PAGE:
Price hikes make sense when loss ratios are moving up- Bajaj Allianz General Insurance

Price hikes make sense when loss ratios are moving up- Bajaj Allianz General Insurance

Update on the Indian Equity Market:

On Thursday, NIFTY closed in the red at 16,498 (-0.6%). Among the sectoral indices, OIL & GAS(+1.5%), IT (+1.2%), and METAL (+1.2%) closed higher while AUTO (-2.3%), CONSUMER DURABLES (-1.3%), OIL & FINANCIAL SERVICES 25/50 (-1.3%) closed lower. Among the stocks, ONGC (+4.6%), UPL (+4.5%), and POWERGRID (+2.8%) were the top gainers while ULTRACEMCO (-6.7%), ASIANPAINT (-5.2%), and HDFCLIFE (-5%) were among the top losers.

Excerpts from an interview of Mr. Tapan Singhel, MD & CEO of Bajaj Allianz General Insurance (BAGIC) in Business Standard dated 3rd March 2022:

  • During the third wave in January 2022, claims moved up 241 percent compared to December 2021 but the severity and hospitalization were low as compared to the second wave. The claim ratio did move up but not as much as it did in the second wave.
  • COVID claims contributed 20% to the overall claim ratio. The company has settled COVID-related claims of over Rs 8,000 mn since April 2020.
  • There was a 20 percent movement in BAGIC’s loss ratios. They were the only ones to make underwriting profits in CY21 but COVID-19 still impacted the profitability of the business. There was some relief in the motor segment as the claim ratios declined during the pandemic.
  • BAGIC would have considered increasing its premiums had COVID-19 been a regular phenomenon.
  • Mr. Singhel worries about the rising medical inflation which has gone up 30-45 percent in the last three years from a typical range of 10-15 percent. He also pointed out the need to have regulators for hospitals to control hospital bill inflation and a reduction in GST of 18% on premiums.
  • The premiums on group health policies have gone up due to price hikes taken to manage increasing loss ratios in that segment. In retail health, companies can take price hikes only after three years. During the pandemic, many consumers purchased covid- related products. Overall, on a base effect, growth in retail seems lower.
  • The insurance industry has a direct correlation with the volumes of vehicles being sold. The semiconductor shortage has caused sales volumes to decline resulting in muted growth in motor insurance premiums.
  • Hikes in motor third-party premiums will be taken when loss ratios start moving up in this segment. The industry seems comfortable with the existing situation.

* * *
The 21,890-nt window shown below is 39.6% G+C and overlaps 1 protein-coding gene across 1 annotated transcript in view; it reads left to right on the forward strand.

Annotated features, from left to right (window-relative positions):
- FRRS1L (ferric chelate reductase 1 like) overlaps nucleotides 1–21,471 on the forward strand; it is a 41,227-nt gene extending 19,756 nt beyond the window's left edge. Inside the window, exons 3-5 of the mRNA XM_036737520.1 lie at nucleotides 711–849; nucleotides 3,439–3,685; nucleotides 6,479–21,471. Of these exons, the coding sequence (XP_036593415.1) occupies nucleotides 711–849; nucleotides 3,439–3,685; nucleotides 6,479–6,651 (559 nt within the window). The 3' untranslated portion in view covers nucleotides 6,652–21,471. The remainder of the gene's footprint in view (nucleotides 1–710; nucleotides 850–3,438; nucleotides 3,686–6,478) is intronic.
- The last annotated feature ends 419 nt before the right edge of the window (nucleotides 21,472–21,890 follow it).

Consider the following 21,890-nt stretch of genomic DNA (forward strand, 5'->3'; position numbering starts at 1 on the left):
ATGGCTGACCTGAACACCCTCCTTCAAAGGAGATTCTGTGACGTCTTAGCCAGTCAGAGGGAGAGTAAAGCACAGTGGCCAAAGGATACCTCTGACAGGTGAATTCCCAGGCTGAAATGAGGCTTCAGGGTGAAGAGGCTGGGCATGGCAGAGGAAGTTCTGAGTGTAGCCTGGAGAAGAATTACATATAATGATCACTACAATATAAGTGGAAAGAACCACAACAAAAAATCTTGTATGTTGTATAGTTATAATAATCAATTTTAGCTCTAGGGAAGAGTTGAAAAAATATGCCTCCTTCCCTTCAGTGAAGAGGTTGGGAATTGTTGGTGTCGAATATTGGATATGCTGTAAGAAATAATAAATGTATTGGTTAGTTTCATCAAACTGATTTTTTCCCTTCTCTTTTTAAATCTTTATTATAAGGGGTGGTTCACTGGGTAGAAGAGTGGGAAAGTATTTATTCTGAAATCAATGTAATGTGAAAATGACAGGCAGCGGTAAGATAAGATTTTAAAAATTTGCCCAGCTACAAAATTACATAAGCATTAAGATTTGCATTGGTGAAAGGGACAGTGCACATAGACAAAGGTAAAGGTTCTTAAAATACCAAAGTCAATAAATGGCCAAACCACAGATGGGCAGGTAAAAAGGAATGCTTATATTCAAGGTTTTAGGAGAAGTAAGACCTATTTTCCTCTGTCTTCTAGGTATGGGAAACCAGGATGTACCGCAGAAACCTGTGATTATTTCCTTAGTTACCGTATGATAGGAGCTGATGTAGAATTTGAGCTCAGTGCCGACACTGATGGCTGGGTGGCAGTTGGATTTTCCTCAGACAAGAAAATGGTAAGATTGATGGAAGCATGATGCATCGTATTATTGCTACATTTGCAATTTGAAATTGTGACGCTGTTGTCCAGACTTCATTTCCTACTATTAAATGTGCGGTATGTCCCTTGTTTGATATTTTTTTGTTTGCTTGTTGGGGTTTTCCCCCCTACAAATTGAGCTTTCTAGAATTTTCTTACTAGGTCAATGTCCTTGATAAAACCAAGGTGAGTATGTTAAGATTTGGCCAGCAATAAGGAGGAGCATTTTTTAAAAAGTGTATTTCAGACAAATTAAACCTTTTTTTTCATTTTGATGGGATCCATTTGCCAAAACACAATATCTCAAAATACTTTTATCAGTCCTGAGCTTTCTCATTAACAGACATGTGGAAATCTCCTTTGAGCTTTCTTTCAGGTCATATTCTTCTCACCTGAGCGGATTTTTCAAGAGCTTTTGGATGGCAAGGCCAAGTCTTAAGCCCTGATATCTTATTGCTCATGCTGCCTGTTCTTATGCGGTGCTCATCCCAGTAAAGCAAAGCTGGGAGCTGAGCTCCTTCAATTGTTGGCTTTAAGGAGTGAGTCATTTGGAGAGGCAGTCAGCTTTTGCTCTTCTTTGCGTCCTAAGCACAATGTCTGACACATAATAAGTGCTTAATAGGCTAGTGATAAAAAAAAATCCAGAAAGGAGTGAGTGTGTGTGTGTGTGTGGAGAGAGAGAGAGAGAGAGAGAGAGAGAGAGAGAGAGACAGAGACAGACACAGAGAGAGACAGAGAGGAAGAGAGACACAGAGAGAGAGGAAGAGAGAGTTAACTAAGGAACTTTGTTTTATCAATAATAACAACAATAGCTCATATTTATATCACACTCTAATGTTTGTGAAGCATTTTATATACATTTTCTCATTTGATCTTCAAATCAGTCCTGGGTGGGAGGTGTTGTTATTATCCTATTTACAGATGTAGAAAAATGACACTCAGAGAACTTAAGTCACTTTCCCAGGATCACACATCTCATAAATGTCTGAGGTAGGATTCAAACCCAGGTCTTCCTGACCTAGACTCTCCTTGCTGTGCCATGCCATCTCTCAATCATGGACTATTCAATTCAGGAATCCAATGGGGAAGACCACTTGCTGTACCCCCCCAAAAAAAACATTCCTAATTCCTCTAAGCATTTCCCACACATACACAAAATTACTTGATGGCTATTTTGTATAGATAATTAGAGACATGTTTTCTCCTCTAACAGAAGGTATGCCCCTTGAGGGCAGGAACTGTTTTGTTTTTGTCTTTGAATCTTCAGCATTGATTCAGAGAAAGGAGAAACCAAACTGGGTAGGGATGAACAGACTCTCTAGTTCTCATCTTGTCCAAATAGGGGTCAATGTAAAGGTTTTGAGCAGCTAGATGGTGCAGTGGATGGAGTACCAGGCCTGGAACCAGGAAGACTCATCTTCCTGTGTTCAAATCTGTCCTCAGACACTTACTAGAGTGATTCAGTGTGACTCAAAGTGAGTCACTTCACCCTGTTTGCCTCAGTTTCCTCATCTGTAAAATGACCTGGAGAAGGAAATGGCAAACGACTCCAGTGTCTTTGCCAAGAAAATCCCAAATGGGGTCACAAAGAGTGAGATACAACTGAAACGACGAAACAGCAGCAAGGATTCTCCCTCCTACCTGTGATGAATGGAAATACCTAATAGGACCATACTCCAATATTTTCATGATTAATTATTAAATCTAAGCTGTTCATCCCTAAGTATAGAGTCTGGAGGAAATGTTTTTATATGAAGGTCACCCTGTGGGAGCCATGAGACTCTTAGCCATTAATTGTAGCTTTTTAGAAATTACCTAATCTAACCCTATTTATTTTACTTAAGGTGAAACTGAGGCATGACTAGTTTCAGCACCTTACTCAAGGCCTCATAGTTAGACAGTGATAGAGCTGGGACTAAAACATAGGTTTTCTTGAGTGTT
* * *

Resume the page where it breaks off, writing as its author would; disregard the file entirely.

• As infrastructure is the main focus of our country, Mr. Singhel believes there should be solutions to provide funding to contractors and free up their capital. He believes surety bonds to be a very good move by the regulator and the government and that BAGIC will be keeping an eye on this business. The idea is to not replace bank guarantees entirely.
  • BAGIC is sure that any acquisition they do would be adding value to the company, in terms of distribution or processes.

Asset Multiplier comments:

  • We expect the health claims ratio to moderate from its peak levels that were observed during the pandemic.
  • With economic activities picking up, we believe BAGIC is well placed to maintain its combined ratio at pre-covid levels over FY23 and 24.
  • Improvements in operating efficiencies and moderation in claims ratio are expected to improve BAGIC’s profitability over the subsequent quarters.

Consensus Estimate: (Source: Market screener website)

  • BAGIC is a subsidiary of Bajaj Finserv Ltd. The closing price of Bajaj FInserv was ₹ 15,704 as of 3-March-2022. It traded at 6.4x/5.5x/4.7x the consensus book value per share estimate of ₹ 2,452/ 2,848/ 3,326/ for FY22E/FY23E/FY24E respectively.
  • The consensus average target price is ₹ 16,341/- which implies a PE per share multiple of 4.9x on FY24E BVPS of ₹ 3,326/-.

Disclaimer: “The views expressed are for information purposes only. The information provided herein should not be considered as investment advice or research recommendation. The users should rely on their own research and analysis and should consult their own investment advisors to determine the merit, risks, and suitability of the information provided.”

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